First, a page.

Germany today: Man jailed for reading Hitler’s “Mein Kampf”

Edited by walterp on . Posted in Law and Order, Main

The edition featured on its cover a swastika, the displaying of which is illegal in Germany. The civil servant challenged the decision to fire him. The Berlin-Brandenburg labor court ruled that the dismissal was legal because the man was wearing a work uniform, and therefore was considered a representative of the state of Berlin.

Historic copies of Adolf Hitler’s “Mein Kampf” were displayed in January during the book launch of a new critical edition at the Institut für Zeitgeschichte (Institute for Contemporary History) in Munich. 

He was “obliged to support the free democratic fundamental order of the Constitution,” the court stated. “By publicly showing a swastika, an unconstitutional symbol, he violated this obligation.”
 He was “obliged to support the free democratic fundamental order of the Constitution,” the court stated. “By publicly showing a swastika, an unconstitutional symbol, he violated this obligations.  The court added that the city “must not only give a warning for this serious behavior, but rather could take it as grounds for a reasonable termination of work.”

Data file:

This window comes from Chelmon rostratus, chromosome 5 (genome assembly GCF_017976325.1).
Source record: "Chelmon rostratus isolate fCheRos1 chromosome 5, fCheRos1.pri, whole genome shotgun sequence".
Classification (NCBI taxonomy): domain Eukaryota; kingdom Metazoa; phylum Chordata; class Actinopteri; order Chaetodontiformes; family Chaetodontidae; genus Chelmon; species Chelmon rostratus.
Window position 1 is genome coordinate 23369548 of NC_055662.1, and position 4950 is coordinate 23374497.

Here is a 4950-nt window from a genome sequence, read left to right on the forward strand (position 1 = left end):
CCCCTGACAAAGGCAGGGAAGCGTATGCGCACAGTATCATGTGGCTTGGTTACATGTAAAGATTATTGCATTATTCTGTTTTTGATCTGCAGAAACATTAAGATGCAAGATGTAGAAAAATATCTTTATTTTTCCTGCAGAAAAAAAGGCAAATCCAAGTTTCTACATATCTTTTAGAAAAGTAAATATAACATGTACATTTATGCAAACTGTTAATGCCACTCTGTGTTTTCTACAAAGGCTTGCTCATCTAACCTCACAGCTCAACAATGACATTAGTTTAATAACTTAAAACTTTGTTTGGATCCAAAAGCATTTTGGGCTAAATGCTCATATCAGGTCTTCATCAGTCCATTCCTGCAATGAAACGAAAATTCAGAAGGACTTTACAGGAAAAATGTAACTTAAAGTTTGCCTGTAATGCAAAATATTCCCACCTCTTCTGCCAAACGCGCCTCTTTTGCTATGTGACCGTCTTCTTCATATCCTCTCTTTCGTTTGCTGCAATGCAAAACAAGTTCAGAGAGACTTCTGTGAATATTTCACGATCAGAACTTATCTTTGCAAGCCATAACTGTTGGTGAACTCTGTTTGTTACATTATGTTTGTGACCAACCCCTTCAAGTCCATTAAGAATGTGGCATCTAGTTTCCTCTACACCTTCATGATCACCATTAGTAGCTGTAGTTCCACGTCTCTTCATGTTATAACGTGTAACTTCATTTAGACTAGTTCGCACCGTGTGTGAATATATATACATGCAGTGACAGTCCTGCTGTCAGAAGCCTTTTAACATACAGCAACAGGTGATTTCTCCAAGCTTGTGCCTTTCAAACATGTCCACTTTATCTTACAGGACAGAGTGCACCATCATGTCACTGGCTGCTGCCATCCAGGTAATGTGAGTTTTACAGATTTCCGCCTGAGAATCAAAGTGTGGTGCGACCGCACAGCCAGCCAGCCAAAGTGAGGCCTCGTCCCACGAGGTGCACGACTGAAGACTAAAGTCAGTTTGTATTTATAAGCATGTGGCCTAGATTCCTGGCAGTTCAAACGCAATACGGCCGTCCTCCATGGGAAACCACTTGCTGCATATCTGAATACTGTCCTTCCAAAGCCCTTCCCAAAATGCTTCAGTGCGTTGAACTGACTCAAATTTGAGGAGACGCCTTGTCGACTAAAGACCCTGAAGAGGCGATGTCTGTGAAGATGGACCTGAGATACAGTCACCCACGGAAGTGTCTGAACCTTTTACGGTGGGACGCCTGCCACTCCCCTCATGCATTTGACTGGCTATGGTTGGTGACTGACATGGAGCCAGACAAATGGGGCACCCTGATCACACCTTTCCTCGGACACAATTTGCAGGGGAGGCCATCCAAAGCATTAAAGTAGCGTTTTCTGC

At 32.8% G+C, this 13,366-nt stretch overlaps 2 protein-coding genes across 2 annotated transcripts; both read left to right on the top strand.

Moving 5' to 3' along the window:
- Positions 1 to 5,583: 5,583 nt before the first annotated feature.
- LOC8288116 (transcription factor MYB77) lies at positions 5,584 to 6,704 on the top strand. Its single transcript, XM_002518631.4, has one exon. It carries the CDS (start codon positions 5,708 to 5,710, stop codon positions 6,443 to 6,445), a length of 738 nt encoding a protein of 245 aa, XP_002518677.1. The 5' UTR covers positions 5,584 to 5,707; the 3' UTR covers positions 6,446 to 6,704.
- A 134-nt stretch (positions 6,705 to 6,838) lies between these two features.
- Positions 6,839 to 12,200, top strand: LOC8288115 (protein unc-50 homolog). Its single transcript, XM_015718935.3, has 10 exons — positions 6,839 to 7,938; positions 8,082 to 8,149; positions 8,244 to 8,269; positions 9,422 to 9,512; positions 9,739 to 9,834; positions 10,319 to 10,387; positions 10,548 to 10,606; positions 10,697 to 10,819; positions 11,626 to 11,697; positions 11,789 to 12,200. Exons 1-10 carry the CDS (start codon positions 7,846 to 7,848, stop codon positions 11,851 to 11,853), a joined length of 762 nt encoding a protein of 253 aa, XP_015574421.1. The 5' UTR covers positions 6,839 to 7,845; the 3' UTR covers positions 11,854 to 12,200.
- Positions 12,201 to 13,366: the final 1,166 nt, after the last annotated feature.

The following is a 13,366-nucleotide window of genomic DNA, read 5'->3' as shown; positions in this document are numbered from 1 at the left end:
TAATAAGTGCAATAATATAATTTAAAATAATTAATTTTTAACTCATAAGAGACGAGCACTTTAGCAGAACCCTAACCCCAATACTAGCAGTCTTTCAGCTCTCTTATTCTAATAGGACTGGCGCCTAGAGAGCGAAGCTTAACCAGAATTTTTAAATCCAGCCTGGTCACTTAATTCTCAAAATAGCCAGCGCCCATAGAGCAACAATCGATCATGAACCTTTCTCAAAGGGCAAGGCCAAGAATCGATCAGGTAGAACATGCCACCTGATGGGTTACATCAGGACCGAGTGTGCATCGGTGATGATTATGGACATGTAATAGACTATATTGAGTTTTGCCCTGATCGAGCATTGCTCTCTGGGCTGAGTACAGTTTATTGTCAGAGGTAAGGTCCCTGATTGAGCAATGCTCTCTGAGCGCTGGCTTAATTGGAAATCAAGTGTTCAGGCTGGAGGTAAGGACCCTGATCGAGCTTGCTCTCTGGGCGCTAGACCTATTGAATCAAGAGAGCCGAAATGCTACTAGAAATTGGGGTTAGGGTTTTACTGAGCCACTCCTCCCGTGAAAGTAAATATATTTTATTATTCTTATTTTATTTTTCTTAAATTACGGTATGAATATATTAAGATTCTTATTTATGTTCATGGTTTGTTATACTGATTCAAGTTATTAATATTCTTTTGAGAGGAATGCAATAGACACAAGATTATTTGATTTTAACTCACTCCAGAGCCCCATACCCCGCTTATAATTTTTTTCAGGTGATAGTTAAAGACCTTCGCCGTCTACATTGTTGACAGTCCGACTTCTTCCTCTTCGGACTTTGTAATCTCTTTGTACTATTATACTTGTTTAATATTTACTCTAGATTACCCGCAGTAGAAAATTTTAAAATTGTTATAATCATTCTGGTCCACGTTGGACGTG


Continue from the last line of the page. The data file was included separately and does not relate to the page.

Hitler’s “Mein Kampf” only became widely available again in German bookstores last year. At the end of World War II, the copyright passed to the state of Bavaria, which prevented its release. Once the copyright expired, a research institute began republishing the book with annotations to add context. This new version became a bestseller, with around 85,000 copies sold in the first year.    

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